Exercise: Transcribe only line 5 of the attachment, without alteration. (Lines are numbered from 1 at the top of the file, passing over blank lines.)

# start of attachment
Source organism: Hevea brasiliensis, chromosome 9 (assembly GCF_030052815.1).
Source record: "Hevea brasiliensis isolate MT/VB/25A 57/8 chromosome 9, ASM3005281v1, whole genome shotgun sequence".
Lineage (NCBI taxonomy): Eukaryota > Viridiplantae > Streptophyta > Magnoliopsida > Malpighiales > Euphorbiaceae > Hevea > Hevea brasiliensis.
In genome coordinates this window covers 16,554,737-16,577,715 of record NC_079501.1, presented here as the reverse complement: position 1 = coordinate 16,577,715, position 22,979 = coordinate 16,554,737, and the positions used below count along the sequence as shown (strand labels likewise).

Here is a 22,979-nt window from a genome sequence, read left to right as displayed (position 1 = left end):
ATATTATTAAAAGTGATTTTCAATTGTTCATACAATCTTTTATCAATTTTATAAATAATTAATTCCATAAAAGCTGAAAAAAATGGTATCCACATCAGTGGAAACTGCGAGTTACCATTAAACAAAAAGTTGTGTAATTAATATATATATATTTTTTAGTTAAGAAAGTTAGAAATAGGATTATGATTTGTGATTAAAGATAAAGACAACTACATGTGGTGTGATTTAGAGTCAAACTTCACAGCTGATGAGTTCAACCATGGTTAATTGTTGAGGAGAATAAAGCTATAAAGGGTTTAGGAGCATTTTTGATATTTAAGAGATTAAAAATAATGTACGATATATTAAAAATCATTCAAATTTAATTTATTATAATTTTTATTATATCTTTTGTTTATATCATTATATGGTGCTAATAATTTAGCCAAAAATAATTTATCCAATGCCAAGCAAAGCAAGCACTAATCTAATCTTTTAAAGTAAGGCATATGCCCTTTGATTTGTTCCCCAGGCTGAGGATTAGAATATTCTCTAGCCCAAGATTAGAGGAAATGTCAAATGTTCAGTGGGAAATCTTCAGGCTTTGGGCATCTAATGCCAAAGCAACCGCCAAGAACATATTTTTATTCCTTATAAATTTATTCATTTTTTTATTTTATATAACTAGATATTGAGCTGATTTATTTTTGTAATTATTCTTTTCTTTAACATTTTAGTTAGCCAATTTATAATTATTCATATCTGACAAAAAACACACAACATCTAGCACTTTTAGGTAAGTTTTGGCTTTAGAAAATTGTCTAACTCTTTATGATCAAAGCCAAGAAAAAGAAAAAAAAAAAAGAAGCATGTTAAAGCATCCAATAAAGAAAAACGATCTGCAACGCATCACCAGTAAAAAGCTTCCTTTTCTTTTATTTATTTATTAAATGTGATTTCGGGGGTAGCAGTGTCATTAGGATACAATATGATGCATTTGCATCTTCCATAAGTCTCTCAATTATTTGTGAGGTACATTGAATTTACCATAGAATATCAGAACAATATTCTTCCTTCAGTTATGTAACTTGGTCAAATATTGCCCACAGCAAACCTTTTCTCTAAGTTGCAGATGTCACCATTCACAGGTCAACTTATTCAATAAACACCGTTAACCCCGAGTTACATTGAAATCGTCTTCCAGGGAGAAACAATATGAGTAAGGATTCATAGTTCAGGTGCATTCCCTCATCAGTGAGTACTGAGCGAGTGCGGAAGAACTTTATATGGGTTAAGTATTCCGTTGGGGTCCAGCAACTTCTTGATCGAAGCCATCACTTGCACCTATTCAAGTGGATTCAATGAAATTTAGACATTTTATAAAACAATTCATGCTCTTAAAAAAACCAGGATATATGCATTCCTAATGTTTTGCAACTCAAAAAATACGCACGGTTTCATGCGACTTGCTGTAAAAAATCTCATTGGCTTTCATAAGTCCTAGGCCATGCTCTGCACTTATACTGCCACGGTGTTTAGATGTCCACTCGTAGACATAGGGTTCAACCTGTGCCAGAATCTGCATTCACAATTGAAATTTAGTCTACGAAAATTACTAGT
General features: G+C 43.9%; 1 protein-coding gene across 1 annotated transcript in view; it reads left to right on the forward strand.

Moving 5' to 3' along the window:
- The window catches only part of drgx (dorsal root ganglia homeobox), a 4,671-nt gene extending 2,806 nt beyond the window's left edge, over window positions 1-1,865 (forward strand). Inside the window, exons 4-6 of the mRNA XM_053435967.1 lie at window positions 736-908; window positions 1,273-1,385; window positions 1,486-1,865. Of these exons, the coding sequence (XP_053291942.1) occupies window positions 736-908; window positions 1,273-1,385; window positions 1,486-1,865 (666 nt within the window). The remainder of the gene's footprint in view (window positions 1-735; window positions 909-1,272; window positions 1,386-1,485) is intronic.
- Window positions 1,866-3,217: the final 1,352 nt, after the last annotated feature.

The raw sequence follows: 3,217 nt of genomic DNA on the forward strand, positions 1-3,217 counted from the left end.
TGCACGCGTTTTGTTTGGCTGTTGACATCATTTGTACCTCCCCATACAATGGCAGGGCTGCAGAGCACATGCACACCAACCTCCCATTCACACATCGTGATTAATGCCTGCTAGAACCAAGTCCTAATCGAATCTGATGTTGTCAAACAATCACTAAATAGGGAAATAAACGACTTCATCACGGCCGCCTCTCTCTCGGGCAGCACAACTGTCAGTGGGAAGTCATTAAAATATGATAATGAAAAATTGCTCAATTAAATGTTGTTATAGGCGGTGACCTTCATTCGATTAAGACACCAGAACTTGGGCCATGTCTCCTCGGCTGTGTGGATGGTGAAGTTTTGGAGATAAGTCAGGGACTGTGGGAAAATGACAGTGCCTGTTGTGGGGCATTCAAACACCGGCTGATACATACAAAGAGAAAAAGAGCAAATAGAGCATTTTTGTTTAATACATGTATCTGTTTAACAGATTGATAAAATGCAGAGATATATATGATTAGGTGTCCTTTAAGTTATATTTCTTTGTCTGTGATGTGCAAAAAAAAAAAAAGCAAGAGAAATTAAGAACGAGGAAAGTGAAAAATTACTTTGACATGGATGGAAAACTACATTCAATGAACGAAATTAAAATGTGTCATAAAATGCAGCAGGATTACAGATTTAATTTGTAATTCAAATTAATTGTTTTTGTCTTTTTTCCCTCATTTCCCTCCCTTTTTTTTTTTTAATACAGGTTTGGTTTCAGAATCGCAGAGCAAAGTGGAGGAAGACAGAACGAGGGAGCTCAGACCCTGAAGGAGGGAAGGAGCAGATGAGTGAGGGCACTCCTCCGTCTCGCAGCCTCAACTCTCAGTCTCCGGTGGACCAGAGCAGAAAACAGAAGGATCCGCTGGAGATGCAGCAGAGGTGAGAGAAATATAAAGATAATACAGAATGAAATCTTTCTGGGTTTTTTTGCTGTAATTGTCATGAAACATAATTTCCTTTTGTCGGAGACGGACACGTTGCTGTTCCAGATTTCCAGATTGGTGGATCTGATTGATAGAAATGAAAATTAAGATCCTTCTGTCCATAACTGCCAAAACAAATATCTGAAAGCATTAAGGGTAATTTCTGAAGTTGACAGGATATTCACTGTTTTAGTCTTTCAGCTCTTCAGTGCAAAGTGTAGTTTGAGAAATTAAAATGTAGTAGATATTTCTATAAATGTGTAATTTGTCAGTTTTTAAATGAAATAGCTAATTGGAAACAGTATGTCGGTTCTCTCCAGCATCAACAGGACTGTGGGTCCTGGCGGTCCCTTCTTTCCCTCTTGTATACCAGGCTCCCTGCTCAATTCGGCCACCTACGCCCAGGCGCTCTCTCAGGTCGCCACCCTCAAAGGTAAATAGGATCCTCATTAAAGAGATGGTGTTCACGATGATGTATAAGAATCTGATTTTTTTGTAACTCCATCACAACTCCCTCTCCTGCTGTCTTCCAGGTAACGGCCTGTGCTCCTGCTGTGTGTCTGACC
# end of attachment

Here is a 22,979-nt window from a genome sequence, read left to right as displayed (position 1 = left end):